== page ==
Huge loss for Cascade Bicycle Club: Ed Ewing is leaving

Ewing (9th from left) with Major Taylor riders

Ewing (9th from left) with Major Taylor riders. Photo from Ewing’s farewell note on Facebook.

Simply put, Cascade Bicycle Club will not be able to replace Ed Ewing.

“We’re not going to be the same without him,” said Cascade’s Executive Director Elizabeth Kiker. And it’s true.

Ewing is best known for starting the club’s Major Taylor Project, a small idea that was just supposed to be an after-school activity but turned into a youth-empowering, community-building institution reaching 450 students in 14 schools in the south end of Seattle, south King County and Tacoma.

“I’ve been having a really honest gut check with myself and where I am in my life,” Ewing said.

And with the Major Taylor Project cruising, perhaps it’s time to move on to new challenges. His last day will be November 4.

“The Project is in really, really good shape,” he said. “What do great leaders do? They know when it’s time to go,” he said. “You make sure members of the team and the work are held in equal importance … and can stand alone without you.”

In the near term, Major Taylor Project Coordinator Rich Brown will be moving up to take on more responsibility. And the project is at the point now where it is hiring former students, which Ewing is very excited about.

Major Taylor is itself an impressive feat, but it’s Ewing’s leadership within Cascade that has made him such a powerful guiding light for an organization striving to be a better community partner beyond the mostly-white audience it draws with many of its major events. Through Major Taylor, Ewing developed a community-building theory where an organization like Cascade can be a meaningful partner in communities of color where they had limited presence before.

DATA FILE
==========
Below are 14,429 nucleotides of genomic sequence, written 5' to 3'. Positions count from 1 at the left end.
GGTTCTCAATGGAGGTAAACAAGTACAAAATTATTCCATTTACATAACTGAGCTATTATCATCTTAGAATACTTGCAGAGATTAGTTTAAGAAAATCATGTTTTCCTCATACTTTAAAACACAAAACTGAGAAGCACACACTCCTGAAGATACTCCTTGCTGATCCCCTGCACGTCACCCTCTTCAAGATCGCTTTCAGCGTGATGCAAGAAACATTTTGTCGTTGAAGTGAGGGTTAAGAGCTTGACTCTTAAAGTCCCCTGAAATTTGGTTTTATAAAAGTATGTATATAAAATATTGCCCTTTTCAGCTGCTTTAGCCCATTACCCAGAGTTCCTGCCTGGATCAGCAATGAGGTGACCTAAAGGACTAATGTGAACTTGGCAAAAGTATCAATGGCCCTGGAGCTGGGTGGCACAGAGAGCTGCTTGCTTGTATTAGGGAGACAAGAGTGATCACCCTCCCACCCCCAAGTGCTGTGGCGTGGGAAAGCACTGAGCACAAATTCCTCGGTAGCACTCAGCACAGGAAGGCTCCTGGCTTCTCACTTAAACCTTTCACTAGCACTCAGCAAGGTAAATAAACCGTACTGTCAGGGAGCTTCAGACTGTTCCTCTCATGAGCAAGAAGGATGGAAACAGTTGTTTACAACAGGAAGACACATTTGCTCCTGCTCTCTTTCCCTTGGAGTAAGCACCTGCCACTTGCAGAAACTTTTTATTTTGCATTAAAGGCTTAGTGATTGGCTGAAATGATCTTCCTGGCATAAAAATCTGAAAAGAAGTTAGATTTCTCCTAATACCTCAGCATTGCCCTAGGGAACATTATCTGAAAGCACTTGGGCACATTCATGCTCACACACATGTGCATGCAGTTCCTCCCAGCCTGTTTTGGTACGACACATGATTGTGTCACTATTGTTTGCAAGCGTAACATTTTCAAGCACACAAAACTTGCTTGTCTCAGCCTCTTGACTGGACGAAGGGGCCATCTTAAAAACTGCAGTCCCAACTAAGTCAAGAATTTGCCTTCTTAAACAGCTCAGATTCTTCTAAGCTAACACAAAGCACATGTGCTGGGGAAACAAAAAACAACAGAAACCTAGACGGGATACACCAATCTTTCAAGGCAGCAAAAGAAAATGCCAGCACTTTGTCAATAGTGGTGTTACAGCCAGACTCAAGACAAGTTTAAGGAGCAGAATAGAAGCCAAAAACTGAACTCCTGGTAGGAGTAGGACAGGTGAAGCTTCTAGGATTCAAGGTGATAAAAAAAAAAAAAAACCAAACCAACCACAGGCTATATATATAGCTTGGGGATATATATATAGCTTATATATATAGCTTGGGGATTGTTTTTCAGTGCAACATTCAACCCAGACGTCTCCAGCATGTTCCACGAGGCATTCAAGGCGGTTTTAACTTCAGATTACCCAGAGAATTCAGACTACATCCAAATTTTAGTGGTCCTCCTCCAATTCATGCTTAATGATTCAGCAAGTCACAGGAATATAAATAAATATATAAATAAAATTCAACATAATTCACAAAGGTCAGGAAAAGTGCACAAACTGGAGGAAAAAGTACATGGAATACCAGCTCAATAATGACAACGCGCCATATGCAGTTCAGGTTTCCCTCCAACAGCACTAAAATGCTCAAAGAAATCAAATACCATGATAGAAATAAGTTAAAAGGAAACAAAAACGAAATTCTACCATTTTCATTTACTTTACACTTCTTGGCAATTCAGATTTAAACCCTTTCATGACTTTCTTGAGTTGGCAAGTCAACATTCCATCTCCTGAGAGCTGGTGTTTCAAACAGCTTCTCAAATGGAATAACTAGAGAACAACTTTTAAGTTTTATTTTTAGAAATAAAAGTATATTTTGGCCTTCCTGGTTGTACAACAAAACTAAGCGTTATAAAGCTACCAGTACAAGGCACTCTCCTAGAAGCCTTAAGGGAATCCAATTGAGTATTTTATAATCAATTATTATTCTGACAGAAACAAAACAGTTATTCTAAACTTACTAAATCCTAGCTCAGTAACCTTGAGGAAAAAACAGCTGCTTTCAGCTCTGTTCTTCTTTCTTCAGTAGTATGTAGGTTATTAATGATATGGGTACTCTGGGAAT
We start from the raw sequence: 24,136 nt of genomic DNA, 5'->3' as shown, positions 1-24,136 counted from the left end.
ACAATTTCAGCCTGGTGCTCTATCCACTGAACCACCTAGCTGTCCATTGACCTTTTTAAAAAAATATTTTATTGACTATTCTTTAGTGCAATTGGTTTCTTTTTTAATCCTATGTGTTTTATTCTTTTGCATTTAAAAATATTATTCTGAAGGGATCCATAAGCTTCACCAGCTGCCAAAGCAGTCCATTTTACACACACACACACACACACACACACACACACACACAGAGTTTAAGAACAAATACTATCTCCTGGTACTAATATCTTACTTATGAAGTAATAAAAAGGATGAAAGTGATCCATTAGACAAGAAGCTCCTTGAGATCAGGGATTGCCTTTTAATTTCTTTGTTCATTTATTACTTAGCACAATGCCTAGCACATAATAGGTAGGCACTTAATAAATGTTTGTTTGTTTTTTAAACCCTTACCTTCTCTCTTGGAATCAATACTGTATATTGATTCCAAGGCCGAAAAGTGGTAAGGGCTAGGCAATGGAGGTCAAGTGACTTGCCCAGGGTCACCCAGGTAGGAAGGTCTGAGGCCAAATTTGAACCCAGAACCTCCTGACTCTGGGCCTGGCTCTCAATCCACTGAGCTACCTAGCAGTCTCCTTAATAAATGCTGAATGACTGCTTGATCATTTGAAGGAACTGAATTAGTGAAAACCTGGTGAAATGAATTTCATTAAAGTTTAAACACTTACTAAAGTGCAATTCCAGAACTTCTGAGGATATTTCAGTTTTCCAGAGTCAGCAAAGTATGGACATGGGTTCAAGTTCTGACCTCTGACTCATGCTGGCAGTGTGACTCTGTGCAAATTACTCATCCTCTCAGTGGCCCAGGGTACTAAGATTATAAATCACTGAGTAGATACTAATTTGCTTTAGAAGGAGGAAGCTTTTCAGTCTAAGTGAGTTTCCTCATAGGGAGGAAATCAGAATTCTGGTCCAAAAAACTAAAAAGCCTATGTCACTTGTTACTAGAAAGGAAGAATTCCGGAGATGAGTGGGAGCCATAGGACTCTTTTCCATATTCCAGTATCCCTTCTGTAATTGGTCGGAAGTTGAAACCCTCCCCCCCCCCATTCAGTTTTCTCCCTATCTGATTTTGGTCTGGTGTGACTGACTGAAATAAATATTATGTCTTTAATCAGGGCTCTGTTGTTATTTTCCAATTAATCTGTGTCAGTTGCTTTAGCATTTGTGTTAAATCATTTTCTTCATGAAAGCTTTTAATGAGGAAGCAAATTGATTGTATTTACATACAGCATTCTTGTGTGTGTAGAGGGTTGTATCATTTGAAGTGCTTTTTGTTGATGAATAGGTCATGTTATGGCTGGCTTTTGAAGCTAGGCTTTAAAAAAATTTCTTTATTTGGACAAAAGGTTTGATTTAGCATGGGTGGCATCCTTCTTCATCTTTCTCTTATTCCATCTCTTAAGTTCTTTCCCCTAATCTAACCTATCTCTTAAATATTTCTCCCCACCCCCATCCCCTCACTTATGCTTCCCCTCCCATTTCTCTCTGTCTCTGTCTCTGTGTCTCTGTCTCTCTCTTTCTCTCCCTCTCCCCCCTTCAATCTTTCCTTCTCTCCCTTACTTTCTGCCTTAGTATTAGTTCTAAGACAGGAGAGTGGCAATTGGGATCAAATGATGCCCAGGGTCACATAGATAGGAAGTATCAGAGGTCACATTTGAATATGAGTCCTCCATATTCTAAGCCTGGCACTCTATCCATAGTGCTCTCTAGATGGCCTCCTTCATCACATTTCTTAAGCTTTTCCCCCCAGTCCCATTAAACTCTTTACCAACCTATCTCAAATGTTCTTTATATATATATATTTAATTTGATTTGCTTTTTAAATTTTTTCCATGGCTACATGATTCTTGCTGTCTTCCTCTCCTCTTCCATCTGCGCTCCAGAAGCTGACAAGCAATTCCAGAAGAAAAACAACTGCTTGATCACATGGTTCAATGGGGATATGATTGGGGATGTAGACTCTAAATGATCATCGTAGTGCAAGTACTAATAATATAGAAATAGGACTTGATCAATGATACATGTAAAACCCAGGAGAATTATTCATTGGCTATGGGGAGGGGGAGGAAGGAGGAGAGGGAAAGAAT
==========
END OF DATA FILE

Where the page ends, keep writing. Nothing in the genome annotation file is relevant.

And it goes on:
“[Major Taylor] is an opportunity to partner authentically with and within communities of color,” he said. It never felt helpful for while-led organizations to come into communities of color with a program the organization decided was the solution to that communities problems, he said. Instead, he urged the club to “build relationships in the community authentically … then ask them, ‘What are the goals of your community, and how can we support those goals?’” Continue reading

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Recycled Cycles will close Fremont location at end of October

After five years operating a second location in Fremont, Recycled Cycles will return to being a one-shop bike mecca.

KOMO’s Lindsay Cohen noticed the telltale sign in the shop’s window: The Fremont location will close October 31.

But fear not, the flagship U District shop isn’t going anywhere.

The Fremont expansion was part of a 2012 bike shop boom in Seattle that further solidified Fremont’s status as a hub of bike-related and bike-friendly businesses.

Recycled Cycles has put incalculable butts in saddles in the past 22 years. Whether you’re looking for a new bike or for a used part to keep your aging wheels rolling, Recycled Cycles is a valuable resource. It’s used bike part bins are the stuff of legends among do-it-yourself folks.

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#BikeTheVote: Your guide to bike-friendly voting in the 2016 general election

Click for King County's interactive ballot drop box map

Click for King County’s interactive ballot drop box map. Or find drop boxes in Snohomish, Pierce and Kitsap Counties.

The sooner you vote, the sooner you can switch the station at the first mention of the word “Trump.” But while the long nightmare of this 2016 Presidential election draws to a close, you also have a chance to vote on many important local races and ballot measures that could have a huge impact on our region for the next generation.